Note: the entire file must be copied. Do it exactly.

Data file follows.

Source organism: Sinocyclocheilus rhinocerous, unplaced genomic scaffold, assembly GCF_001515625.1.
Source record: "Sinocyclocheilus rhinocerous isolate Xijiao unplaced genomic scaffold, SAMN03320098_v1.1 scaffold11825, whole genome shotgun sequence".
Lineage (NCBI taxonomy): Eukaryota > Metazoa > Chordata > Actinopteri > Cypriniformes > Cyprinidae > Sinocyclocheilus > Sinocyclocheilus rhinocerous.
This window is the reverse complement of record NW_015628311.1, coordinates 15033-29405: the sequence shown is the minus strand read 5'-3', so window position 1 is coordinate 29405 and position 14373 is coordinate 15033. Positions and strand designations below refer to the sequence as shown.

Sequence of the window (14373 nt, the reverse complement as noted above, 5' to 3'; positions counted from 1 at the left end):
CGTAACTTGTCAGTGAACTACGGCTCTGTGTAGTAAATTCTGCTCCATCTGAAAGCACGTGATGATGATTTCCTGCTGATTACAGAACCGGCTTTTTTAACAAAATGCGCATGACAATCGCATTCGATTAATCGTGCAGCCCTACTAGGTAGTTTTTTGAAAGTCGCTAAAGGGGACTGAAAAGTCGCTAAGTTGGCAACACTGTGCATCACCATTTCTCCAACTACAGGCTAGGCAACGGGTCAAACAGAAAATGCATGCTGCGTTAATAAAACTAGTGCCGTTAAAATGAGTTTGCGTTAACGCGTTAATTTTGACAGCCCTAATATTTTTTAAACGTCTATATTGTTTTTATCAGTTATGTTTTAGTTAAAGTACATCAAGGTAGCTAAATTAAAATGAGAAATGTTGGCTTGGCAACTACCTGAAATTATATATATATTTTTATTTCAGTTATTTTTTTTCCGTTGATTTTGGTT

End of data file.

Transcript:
Source organism: Sinocyclocheilus rhinocerous, unplaced genomic scaffold, assembly GCF_001515625.1.
Source record: "Sinocyclocheilus rhinocerous isolate Xijiao unplaced genomic scaffold, SAMN03320098_v1.1 scaffold11825, whole genome shotgun sequence".
Lineage (NCBI taxonomy): Eukaryota > Metazoa > Chordata > Actinopteri > Cypriniformes > Cyprinidae > Sinocyclocheilus > Sinocyclocheilus rhinocerous.
This window is the reverse complement of record NW_015628311.1, coordinates 15033-29405: the sequence shown is the minus strand read 5'-3', so window position 1 is coordinate 29405 and position 14373 is coordinate 15033. Positions and strand designations below refer to the sequence as shown.

Sequence of the window (14373 nt, the reverse complement as noted above, 5' to 3'; positions counted from 1 at the left end):
CGTAACTTGTCAGTGAACTACGGCTCTGTGTAGTAAATTCTGCTCCATCTGAAAGCACGTGATGATGATTTCCTGCTGATTACAGAACCGGCTTTTTTAACAAAATGCGCATGACAATCGCATTCGATTAATCGTGCAGCCCTACTAGGTAGTTTTTTGAAAGTCGCTAAAGGGGACTGAAAAGTCGCTAAGTTGGCAACACTGTGCATCACCATTTCTCCAACTACAGGCTAGGCAACGGGTCAAACAGAAAATGCATGCTGCGTTAATAAAACTAGTGCCGTTAAAATGAGTTTGCGTTAACGCGTTAATTTTGACAGCCCTAATATTTTTTAAACGTCTATATTGTTTTTATCAGTTATGTTTTAGTTAAAGTACATCAAGGTAGCTAAATTAAAATGAGAAATGTTGGCTTGGCAACTACCTGAAATTATATATATATTTTTATTTCAGTTATTTTTTTTCCGTTGATTTTGGTT